Norwegian Cruise Line Holdings is to eliminate single-use plastic straws across its fleet of 26 ships, making it the latest big business looking to tackle the issue of plastic pollution.
The company will also ban single-use plastic straws at its two island destinations, Great Stirrup Cay and Harvest Caye, in the Bahamas and Belize respectively.
The changes will help the firm to get rid of more than 50 million straws every year across its fleet, it said in an announcement Monday.
"Eliminating single-use plastic straws across our global fleet and island destinations builds on our global environmental program 'Sail & Sustain' and further reduces our environmental footprint," Frank Del Rio, Norwegian Cruise Line Holdings' president and CEO, said in a statement.
Norwegian Cruise Line Holdings operates the Norwegian Cruise Line, Regent Seven Seas Cruises and Oceania Cruises brands, which offer itineraries to over 450 destinations around the world.
The company is also a member of Ocean Conservancy's Trash Free Seas Alliance. Established in 2012, members of the alliance include businesses such as Walmart, Danone, Bank of America and PepsiCo. Ocean Conservancy is a nonprofit environmental advocacy organization.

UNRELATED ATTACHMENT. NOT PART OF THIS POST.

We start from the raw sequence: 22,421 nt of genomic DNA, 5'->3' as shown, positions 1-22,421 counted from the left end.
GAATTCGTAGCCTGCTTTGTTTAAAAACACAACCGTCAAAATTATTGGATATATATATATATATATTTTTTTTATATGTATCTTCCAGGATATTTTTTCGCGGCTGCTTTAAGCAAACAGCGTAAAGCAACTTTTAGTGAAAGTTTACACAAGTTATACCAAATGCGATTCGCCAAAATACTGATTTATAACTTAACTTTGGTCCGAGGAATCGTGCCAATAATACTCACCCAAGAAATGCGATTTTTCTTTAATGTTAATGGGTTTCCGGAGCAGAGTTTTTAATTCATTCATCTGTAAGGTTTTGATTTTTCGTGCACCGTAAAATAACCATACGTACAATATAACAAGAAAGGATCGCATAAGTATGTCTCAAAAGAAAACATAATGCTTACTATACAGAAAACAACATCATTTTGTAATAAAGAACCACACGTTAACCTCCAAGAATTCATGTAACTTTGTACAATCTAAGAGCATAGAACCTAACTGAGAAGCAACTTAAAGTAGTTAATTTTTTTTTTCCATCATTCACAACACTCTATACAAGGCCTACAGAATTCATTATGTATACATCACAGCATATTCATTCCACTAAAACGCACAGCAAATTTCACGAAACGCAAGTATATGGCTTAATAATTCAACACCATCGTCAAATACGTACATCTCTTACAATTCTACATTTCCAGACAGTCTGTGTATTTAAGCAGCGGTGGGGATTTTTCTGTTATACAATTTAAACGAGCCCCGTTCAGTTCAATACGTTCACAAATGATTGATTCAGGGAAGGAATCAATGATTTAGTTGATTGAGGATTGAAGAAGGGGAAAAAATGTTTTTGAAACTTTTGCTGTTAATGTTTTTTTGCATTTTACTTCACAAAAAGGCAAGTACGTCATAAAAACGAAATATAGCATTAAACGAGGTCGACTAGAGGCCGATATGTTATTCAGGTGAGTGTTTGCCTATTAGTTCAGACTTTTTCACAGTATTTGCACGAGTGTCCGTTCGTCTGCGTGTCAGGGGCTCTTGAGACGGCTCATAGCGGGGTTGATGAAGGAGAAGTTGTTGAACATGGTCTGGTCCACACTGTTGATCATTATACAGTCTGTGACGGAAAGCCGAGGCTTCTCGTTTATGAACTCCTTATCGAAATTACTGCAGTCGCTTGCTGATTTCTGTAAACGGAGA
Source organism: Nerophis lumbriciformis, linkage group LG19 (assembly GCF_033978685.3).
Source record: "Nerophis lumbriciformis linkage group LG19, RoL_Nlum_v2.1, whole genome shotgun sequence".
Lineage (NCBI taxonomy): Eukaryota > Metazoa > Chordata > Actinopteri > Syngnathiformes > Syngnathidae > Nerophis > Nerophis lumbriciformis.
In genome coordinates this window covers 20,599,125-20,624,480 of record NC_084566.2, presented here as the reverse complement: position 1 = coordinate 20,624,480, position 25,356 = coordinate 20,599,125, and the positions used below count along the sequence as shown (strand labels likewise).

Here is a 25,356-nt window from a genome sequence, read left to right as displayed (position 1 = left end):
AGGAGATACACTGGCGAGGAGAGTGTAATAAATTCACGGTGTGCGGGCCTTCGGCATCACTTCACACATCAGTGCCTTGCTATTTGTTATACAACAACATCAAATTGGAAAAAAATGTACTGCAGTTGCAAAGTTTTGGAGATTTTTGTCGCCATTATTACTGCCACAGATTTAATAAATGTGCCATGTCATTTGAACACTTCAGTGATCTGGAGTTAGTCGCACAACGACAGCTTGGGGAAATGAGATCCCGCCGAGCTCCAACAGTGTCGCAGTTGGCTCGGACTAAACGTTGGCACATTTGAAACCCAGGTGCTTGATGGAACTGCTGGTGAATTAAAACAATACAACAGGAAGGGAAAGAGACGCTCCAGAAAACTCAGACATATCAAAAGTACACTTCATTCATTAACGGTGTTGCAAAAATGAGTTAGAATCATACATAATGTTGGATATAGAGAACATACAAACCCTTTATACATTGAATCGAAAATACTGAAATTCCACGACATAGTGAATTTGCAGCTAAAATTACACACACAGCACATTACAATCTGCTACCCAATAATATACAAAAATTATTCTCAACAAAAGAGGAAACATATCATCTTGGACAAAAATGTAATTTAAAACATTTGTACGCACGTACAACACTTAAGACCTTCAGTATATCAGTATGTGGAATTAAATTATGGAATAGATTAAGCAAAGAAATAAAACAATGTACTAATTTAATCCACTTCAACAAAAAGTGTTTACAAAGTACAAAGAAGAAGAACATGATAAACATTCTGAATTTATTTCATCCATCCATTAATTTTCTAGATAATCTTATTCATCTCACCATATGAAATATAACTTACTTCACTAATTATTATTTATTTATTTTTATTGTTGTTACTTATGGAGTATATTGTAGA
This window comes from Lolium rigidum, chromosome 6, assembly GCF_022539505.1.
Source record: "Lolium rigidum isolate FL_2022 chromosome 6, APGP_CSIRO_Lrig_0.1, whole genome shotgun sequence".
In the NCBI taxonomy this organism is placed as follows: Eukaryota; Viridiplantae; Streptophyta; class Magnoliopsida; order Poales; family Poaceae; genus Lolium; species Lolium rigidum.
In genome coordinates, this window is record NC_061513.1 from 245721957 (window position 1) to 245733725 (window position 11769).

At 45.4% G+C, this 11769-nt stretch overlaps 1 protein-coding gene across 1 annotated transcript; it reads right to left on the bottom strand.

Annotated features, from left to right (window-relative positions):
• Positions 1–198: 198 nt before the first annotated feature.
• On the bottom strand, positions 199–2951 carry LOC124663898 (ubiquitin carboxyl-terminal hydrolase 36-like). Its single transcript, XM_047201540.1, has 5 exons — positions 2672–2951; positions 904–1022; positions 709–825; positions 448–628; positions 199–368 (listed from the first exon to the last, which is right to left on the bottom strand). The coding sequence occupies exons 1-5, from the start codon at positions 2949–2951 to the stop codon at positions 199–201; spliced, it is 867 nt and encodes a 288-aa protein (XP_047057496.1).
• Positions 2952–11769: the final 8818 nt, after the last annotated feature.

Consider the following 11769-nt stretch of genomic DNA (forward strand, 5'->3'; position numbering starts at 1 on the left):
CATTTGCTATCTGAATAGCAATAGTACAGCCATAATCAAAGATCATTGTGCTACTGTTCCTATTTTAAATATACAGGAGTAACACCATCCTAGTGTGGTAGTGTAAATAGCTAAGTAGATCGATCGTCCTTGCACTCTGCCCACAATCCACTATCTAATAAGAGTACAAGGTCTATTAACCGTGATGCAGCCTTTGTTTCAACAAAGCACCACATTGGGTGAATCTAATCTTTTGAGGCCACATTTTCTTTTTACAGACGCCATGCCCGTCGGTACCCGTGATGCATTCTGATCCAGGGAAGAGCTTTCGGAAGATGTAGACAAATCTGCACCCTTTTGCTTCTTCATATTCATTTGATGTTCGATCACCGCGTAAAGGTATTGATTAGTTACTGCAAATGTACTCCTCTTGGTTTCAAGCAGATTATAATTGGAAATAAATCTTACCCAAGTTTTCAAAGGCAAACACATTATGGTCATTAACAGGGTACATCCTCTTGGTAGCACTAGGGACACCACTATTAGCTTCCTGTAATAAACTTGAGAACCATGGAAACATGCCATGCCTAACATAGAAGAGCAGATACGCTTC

According to Ocean Conservancy, members of the alliance seek to "reduce and, where possible, reinvent products and services that damage ocean wildlife or ecosystems."
A number of big businesses are looking to reduce, or eliminate entirely, their plastic usage. At the beginning of July, for example, Starbucks laid out plans for eliminating single-use plastic straws from all of its coffee shops by 2020.
In June, McDonald's said it would move away from using plastic straws in its U.K. and Ireland restaurants. The business said a phased roll-out of paper straws at all 1,361 of its sites in the two countries would begin in September and be completed by 2019.